RIP Sir Roger Bannister, 88...

Reply Mon 5 Mar, 2018 12:54 pm
Sir Roger Bannister, First Athlete to Break 4-Minute Mile, Dies at 88

On the morning of May 6, 1954, a Thursday, Roger Bannister, 25, a medical student in London, worked his
usual shift at St. Mary’s Hospital and took an early afternoon train to Oxford. He had lunch with some old
friends, then met a couple of his track teammates, Christopher Chataway and Chris Brasher. As members
of an amateur all-star team, they were preparing to run against Oxford University.

About 1,200 people showed up at Oxford’s unprepossessing Iffley Road track to watch, and though the day
was blustery and damp — inauspicious conditions for a record-setting effort — a record is what they saw.
Paced by Chataway and Brasher and powered by an explosive kick, his signature, Bannister ran a mile in
under four minutes — 3:59.4, to be exact — becoming the first man ever to do so, breaking through a
mystical barrier and creating a seminal moment in sports history.

Bannister’s feat was trumpeted on front pages around the world. He had reached “one of man’s hitherto
unattainable goals,” The New York Times declared. His name, like those of Babe Ruth, Bobby Jones and
Jesse Owens, became synonymous with singular athletic achievement.

Then, astonishingly — at least from the vantage point of the 21st century — Bannister, at the height of
his athletic career, retired from competitive running later that year, to concentrate on medicine.

“Now that I am taking up a hospital appointment,” he said in an address to the English Sportswriters
Association that December, “I shall have to give up international athletics. I shall not have sufficient
time to put up a first-class performance. There would be little satisfaction for me in a second-rate
performance, and it would be wrong to give one when representing my country.”

His record-setting feat would be surpassed many times. Runners in the next decades would be faster,
stronger, better-equipped, better-trained and able to devote much of their time to the pursuit while
benefiting from advances in sports science. But their later success did not dim the significance of
Bannister’s run.


Roger Bannister breaking the four-minute mile on May 6, 1954
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Reply Mon 5 Mar, 2018 01:37 pm
Heard mention of this yesterday. Wasn't quite able to process it at the time. Thanks for bringing it here RP.

Even now, after a few others have surpassed him, it seems near to impossible to believe such speed.
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Reply Mon 5 Mar, 2018 02:10 pm
He was a childhood hero of mine. His memoir is really interesting — such a modest man and such a sense of sportsmanship. I'm glad he lived a long and productive life after his brief period in the spotlight.
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Reply Tue 6 Mar, 2018 01:43 am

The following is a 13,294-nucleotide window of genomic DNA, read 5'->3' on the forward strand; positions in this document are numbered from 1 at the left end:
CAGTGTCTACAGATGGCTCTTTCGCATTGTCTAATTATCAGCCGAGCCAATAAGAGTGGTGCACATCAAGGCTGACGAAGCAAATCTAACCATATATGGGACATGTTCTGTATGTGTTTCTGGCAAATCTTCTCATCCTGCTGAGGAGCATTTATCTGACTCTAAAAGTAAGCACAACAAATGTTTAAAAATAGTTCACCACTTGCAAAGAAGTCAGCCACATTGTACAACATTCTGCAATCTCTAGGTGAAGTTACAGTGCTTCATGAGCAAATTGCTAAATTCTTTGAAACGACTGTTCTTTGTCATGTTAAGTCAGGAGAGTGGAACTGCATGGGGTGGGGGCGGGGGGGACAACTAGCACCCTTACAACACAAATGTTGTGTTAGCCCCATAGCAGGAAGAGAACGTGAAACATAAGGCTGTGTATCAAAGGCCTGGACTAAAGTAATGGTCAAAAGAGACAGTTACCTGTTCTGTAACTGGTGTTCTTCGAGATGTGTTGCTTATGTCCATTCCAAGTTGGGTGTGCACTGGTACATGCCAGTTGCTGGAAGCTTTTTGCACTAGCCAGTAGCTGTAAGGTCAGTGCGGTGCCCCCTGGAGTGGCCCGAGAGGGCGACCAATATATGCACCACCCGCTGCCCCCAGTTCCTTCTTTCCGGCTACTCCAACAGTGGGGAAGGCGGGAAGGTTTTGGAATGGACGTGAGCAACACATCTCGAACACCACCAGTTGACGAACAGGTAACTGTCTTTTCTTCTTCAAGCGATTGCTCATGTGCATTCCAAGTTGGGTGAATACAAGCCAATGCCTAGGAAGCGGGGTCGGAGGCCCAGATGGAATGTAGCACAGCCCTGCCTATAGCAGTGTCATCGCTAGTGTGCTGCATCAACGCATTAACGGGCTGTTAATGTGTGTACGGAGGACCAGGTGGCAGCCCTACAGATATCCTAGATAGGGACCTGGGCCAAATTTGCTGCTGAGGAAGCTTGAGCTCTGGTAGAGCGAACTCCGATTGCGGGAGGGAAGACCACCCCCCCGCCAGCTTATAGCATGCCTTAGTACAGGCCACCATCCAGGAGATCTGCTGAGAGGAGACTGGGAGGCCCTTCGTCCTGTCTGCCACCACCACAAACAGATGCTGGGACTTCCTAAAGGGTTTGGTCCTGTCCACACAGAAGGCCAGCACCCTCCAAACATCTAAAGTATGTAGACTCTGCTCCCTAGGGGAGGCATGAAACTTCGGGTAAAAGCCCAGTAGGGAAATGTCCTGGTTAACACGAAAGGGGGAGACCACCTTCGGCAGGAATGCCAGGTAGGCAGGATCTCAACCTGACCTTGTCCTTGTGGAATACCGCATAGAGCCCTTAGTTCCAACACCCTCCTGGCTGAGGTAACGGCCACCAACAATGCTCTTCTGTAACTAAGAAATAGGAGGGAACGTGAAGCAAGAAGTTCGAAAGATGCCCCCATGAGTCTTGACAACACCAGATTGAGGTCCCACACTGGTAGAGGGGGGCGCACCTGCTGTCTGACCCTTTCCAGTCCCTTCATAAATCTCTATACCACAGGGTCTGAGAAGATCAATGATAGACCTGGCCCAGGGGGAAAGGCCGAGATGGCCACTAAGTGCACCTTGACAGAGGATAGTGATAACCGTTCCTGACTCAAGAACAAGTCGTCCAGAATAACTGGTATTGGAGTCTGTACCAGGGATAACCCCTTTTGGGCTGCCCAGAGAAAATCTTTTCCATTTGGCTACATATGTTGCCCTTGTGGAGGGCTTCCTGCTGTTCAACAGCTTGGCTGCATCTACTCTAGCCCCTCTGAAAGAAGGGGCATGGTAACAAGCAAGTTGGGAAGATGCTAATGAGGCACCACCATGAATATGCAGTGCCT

@Region Philbis,
This was main news item over here on Sunday. After the privations of war and post war austerity he did a great deal to lift the nation's spirits. He was the last of the amateur athletes, a medical student who went on to become an accomplished neurologist. He always said his latter work was more significant.

Professor Jonathan Weber, acting dean of the Faculty of Medicine at Imperial College London, which is now joined with St Mary’s, said he first met Sir Roger in 1982, when he was a registrar at St Mary’s dealing with the first AIDS cases.

He said: “Many of our early patients had unusual neurological presentations, and Roger was fascinated by this new disease and extra-ordinarily helpful and approachable to a very junior colleague.”

He said that although the sport star left St Mary’s, where he was a consultant neurologist, for Oxford he kept a close association with the hospital.

Sir Roger chaired the St Mary’s Development Trust from 1993-2004, contributing greatly to the refurbishment of the St Mary’s Medical School building following the creation of the Imperial College School of Medicine in 1997.

Professor Weber said: "The culmination of this refurbishment, in 2004, was to invite Sir Roger to open the new Sir Roger Bannister Lecture Theatre, embellished by a portrait, the photograph of his record-breaking mile and, in its own secure cabinet, one of the stop-watches used in this most iconic event.

"As a faculty, we mourn this towering figure of 20th century sport and medicine, and celebrate his lifetime of commitment to St Mary’s.”

Sir Roger's other achievements include becoming the Director of the National Hospital for Nervous Diseases in London and editor of Autonomic Failure, a textbook on clinical disorders of the autonomic nervous system.

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